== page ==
Apache Spark

The only finicky thing about using either a pre-generated pipeline, or a pipeline you train yourself is the way you have to pass data into the pipeline. The results you get back is easy to parse through. Apache Spark passes your data back to you with the same keys you definied for it to use while createing your pipeline.

public Map<String, String> analyzeSentimentOfSentencesWithGeneratedPipeline(
            List<String> sentencesToBeAnalyzed)
        Map<String, String> returnValue;
        ArrayList<String> sentenceArrayList;
        List<Map<String, List<String>>> analysisList;

        sentenceArrayList = new ArrayList<>(sentencesToBeAnalyzed);

        analysisList = generatedSentimentPipeline.annotateJava(sentenceArrayList);

        returnValue = new LinkedHashMap<>();
        analysisList.forEach(analysis -> {
            String sentence = analysis.get("document").get(0);
            String sentiment = analysis.get("sentiment").get(0);

            returnValue.put(sentence, sentiment);

        return returnValue;

Azure Cognitive Services

The result from Azure Coginitive Services is a bit more nuanced. Where normally we are evaluating all of the reviews in the document, that is unnecessary (and even expensive) with Azure Cognitive Services. Instead we can feed it one review at a time and we get back an analysis of that review, positive or negative - as well as a breakdown of the score of each sentence.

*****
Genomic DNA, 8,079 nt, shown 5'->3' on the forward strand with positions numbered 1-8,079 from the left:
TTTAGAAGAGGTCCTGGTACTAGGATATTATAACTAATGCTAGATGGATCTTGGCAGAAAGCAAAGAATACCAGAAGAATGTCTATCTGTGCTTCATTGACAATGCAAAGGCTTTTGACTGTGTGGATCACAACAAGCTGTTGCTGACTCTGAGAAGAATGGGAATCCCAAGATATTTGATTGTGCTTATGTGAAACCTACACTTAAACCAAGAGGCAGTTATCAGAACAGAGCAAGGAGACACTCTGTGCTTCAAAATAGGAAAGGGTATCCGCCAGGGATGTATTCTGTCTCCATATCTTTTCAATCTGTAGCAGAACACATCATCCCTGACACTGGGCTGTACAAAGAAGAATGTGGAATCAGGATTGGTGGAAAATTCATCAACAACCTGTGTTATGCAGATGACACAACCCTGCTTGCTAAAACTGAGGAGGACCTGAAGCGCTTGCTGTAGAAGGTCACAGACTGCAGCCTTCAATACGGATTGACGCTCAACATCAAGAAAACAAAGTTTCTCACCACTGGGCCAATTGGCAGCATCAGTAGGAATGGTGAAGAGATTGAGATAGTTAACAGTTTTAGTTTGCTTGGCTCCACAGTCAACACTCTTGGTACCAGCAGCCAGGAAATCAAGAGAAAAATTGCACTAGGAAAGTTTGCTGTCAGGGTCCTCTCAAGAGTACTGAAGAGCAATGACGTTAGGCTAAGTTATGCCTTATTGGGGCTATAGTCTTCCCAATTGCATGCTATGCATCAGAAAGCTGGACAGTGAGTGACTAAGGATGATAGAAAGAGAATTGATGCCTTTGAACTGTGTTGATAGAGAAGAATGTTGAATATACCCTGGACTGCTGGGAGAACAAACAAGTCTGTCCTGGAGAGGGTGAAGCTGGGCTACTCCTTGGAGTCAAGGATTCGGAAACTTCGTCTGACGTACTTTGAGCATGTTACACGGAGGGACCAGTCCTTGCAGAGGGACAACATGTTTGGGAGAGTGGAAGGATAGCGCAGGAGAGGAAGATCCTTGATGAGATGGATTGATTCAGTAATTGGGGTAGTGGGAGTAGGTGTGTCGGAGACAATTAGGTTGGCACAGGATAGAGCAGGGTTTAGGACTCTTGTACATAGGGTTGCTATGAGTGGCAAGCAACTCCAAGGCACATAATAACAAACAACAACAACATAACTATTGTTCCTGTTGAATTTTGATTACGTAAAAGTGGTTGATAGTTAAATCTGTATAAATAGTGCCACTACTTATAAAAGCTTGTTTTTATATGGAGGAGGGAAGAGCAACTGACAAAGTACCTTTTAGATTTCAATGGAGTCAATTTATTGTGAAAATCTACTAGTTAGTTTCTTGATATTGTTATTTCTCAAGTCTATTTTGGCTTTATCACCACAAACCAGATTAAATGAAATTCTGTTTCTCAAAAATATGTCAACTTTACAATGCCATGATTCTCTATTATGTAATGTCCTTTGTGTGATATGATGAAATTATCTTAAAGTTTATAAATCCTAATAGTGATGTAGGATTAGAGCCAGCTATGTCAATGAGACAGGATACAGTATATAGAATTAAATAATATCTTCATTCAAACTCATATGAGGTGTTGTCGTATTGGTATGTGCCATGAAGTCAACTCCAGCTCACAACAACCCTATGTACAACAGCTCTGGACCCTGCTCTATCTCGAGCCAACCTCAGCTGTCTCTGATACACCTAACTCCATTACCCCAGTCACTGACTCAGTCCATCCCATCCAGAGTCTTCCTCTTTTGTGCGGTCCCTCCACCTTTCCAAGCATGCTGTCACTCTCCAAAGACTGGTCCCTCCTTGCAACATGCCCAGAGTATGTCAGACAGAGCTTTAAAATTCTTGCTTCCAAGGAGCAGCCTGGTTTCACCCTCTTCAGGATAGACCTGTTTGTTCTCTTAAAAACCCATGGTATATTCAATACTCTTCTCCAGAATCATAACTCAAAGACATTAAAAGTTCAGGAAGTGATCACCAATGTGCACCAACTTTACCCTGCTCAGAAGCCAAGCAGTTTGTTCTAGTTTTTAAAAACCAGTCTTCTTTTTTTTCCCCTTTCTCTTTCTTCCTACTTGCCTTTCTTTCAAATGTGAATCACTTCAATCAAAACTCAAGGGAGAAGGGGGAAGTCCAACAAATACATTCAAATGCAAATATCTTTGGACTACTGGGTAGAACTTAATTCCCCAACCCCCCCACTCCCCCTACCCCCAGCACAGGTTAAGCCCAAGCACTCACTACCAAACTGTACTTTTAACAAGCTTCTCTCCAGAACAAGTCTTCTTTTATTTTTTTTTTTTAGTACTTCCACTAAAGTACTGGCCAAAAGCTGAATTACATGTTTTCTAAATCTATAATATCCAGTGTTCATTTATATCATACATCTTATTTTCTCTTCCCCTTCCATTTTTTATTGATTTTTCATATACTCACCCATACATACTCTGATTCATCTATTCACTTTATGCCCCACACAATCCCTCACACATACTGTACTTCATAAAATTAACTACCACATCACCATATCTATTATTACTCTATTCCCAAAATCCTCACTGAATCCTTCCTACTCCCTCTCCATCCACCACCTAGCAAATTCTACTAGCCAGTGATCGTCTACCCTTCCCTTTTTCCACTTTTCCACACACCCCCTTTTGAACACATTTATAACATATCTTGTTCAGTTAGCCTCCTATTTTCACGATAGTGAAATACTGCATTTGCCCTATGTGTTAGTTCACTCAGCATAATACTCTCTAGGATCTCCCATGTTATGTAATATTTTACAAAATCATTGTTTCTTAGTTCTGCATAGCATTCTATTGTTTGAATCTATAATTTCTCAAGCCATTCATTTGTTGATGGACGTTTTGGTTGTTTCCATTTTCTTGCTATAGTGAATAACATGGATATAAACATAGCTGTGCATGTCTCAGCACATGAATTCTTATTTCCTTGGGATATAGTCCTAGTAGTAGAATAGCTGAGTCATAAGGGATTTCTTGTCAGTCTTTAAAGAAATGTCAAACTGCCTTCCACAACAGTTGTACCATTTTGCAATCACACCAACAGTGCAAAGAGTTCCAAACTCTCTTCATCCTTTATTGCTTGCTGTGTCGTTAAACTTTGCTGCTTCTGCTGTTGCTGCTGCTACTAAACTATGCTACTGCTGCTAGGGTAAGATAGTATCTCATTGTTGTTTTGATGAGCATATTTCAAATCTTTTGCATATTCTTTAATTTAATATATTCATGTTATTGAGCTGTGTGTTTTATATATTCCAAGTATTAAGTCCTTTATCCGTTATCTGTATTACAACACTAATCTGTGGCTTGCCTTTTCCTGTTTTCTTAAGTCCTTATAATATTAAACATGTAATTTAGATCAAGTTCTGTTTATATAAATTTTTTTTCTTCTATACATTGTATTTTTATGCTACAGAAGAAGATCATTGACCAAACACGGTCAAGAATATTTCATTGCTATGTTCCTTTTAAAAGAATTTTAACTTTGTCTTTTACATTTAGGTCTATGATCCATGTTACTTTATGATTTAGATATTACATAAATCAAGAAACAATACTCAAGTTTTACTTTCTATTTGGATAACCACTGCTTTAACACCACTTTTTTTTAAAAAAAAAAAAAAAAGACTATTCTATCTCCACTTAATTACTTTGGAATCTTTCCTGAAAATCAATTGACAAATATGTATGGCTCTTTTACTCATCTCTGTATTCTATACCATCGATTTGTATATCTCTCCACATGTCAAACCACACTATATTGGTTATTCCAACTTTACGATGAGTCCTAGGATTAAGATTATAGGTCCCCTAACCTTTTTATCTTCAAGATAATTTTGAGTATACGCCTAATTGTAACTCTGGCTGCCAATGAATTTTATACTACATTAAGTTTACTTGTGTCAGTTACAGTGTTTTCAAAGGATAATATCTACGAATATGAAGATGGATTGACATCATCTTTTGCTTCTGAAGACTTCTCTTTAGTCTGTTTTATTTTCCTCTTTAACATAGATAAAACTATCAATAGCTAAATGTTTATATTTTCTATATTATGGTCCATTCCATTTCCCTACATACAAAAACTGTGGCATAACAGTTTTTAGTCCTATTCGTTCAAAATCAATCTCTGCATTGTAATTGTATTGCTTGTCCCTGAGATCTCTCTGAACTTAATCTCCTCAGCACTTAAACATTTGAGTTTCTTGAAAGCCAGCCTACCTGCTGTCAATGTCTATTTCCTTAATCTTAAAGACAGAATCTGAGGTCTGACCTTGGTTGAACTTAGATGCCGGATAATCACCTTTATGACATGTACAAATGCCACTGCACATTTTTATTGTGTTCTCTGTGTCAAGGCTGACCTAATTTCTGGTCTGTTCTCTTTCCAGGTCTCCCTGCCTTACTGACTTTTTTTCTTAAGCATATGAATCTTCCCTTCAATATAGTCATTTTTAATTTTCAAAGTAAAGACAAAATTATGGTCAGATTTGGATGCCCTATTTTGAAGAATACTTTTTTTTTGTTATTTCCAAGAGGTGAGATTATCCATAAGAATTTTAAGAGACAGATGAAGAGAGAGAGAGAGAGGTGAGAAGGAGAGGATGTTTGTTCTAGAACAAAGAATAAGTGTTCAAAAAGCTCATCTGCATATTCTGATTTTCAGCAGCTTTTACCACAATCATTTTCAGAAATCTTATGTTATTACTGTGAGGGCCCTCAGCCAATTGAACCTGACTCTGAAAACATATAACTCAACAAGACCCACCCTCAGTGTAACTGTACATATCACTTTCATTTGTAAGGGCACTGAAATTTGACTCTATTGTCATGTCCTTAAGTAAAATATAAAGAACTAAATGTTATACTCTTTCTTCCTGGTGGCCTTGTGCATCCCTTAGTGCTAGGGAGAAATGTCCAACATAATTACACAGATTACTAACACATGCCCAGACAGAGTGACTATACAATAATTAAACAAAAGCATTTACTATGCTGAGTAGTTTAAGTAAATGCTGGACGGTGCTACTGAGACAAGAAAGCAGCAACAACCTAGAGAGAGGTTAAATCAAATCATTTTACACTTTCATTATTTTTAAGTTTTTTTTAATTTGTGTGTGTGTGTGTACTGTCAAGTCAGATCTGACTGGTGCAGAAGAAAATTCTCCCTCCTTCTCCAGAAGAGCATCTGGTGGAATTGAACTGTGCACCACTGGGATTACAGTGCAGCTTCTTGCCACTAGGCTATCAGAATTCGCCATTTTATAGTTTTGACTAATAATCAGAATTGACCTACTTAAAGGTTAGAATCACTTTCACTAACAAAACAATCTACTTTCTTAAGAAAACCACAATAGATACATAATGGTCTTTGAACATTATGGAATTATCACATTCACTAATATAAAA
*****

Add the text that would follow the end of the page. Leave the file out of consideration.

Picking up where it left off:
string inputText = "I had the best day of my life. I wish you were there with me.";
    DocumentSentiment documentSentiment = client.AnalyzeSentiment(inputText);
    Console.WriteLine($"Document sentiment: {documentSentiment.Sentiment}\n");

    foreach (var sentence in documentSentiment.Sentences)
        Console.WriteLine($"\tText: \"{sentence.Text}\"");
        Console.WriteLine($"\tSentence sentiment: {sentence.Sentiment}");
        Console.WriteLine($"\tPositive score: {sentence.ConfidenceScores.Positive:0.00}");